Day two of the portage brought more trail cutting and load carrying. At the end of the day we reached a lake a quarter-mile across which Julio named Echo Lake because it echoed his joyous shout at its discovery. Day three started with searching for the outlet of the lake, where the water of Echo Lake began its descent to the Duhamel. We hoped that being downstream, it would be easier going than the previous “uphill days.”

I was grateful for such teamwork and spirit in the face of adversity. Unfortunately, as the afternoon waned we found no river in sight, so we camped in a nondescript patch of woods. At least the guys could see the valley walls closing in as I had seen from a tree.

Day five dawned cold and clear and five minutes through the woods brought us back to the stream. Loading the boats, we waded in icy water up to our waists, pushing, shoving and floating the canoes around and in between the rocks. In less than an hour, we were paddling our boats and the current shot us out on to the wider waters of the Duhamel River. The hardest four days of our lives were over and now we could paddle and drift with the current. We had pushed ourselves to the limits of effort to reach this place. Passing from one watershed to the other was our entry into Shangri-La. It was no matter that we still faced the unrunnable Duhamel Gorge, 15 miles down the river. We were ecstatic. Our life on this side was all pleasure.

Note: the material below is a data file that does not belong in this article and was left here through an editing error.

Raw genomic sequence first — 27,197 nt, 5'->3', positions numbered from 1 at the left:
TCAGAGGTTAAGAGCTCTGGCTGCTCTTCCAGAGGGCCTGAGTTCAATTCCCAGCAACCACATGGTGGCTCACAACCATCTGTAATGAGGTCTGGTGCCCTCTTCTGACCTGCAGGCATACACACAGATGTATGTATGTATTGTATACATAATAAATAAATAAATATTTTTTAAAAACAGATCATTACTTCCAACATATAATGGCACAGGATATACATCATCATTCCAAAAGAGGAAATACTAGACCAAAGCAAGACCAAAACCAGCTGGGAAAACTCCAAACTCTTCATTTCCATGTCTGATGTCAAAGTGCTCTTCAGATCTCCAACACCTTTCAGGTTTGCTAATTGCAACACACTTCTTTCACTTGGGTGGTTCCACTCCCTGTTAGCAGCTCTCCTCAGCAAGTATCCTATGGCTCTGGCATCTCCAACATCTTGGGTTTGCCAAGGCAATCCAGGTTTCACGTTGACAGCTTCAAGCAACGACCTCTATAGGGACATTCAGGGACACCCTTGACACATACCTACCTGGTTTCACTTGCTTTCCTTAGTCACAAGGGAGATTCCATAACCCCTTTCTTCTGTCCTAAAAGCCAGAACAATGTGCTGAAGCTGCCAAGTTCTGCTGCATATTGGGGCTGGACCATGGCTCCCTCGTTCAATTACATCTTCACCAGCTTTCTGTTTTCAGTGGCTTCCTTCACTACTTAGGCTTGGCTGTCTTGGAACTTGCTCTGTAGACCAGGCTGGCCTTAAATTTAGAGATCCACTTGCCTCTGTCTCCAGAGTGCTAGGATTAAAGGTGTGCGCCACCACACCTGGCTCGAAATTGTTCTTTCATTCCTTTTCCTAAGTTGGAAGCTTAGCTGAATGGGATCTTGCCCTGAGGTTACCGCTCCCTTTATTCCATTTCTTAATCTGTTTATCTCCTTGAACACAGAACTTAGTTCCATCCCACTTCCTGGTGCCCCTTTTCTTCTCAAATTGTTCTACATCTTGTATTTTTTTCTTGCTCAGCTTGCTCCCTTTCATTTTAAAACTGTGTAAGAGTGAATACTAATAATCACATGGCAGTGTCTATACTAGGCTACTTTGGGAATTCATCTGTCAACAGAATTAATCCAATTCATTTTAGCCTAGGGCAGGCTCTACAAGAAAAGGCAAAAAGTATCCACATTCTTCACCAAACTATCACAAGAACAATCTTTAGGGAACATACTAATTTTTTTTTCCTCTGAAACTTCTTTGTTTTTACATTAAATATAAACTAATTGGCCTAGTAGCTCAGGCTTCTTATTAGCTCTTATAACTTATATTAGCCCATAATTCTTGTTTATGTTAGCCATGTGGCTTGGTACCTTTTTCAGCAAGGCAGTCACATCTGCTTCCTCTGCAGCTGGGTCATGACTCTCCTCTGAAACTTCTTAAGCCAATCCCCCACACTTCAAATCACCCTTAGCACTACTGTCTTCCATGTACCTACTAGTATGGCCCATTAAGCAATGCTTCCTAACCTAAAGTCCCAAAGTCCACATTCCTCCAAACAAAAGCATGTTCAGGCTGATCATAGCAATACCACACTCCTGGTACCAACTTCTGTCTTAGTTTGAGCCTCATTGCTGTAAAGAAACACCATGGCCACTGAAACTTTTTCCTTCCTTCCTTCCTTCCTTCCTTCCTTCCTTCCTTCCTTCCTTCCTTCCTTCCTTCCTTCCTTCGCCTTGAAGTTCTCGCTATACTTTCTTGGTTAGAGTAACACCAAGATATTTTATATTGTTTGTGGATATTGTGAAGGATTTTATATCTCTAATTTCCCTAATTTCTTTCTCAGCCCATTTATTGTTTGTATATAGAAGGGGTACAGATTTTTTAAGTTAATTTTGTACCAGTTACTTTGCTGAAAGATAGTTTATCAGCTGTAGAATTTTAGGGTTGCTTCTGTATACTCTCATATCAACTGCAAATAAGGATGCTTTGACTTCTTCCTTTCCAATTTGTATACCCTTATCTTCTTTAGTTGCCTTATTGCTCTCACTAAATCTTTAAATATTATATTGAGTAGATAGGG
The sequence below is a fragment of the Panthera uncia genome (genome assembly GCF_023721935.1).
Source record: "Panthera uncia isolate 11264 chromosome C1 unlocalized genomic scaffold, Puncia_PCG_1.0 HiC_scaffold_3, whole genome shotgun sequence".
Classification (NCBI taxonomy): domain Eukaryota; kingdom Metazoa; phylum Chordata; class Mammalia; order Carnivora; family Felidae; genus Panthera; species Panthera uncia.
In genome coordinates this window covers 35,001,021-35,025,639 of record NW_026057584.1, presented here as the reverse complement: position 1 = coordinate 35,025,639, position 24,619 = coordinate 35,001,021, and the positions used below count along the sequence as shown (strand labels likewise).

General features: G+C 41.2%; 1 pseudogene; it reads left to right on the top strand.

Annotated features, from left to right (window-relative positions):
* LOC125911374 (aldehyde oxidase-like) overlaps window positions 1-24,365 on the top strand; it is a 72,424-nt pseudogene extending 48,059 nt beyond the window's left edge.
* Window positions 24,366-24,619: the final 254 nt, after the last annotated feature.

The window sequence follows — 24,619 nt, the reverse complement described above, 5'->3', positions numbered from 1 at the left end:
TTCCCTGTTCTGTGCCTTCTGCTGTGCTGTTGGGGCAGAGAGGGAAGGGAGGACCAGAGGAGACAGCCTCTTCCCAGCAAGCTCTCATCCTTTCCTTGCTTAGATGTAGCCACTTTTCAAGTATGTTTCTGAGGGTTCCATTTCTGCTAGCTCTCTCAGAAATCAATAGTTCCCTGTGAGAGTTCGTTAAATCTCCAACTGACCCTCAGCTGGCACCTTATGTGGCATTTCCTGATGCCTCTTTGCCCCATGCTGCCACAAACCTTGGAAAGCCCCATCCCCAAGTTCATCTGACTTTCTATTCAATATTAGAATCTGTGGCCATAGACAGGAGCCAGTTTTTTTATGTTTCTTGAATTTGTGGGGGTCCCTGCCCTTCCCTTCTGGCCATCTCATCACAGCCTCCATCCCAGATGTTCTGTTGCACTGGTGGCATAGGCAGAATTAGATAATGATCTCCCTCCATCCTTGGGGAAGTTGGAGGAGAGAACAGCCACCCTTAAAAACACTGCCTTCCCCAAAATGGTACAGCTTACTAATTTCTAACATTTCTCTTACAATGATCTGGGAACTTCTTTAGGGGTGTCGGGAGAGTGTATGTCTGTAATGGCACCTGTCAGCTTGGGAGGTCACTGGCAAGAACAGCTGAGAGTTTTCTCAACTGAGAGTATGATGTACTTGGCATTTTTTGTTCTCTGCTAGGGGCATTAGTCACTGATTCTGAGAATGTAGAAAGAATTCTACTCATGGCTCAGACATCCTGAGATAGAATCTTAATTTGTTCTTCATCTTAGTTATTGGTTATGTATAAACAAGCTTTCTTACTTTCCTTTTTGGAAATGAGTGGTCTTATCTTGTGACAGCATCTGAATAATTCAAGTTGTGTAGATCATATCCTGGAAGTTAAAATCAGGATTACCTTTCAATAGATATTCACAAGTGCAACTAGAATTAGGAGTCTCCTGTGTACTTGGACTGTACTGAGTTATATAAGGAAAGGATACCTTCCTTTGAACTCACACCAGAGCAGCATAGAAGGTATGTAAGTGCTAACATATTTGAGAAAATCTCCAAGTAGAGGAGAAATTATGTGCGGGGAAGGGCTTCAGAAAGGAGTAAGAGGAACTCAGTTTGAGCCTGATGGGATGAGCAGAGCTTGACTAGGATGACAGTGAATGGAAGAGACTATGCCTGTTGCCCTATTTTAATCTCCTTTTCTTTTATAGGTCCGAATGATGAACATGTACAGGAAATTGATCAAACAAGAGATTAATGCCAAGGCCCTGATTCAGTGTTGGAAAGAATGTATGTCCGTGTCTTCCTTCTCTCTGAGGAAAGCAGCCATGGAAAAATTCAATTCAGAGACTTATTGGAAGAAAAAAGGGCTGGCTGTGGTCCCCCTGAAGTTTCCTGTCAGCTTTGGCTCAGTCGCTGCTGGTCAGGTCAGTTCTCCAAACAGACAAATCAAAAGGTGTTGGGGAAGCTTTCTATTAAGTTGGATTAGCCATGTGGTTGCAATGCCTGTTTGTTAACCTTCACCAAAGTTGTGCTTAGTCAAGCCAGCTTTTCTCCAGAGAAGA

Brush and blowdowns by now have probably covered what crude track we left on the ground. I have no doubt few have followed our route. But the blazes we cut in the trees almost 30 years ago are probably still visible to a discerning eye. I know that the portage cut something into me that, like those blazes, I can still see if I look carefully. Great efforts lead to great places and many times I have summoned the memory of the Manouane-Peribonca portage to help me through a tough spot.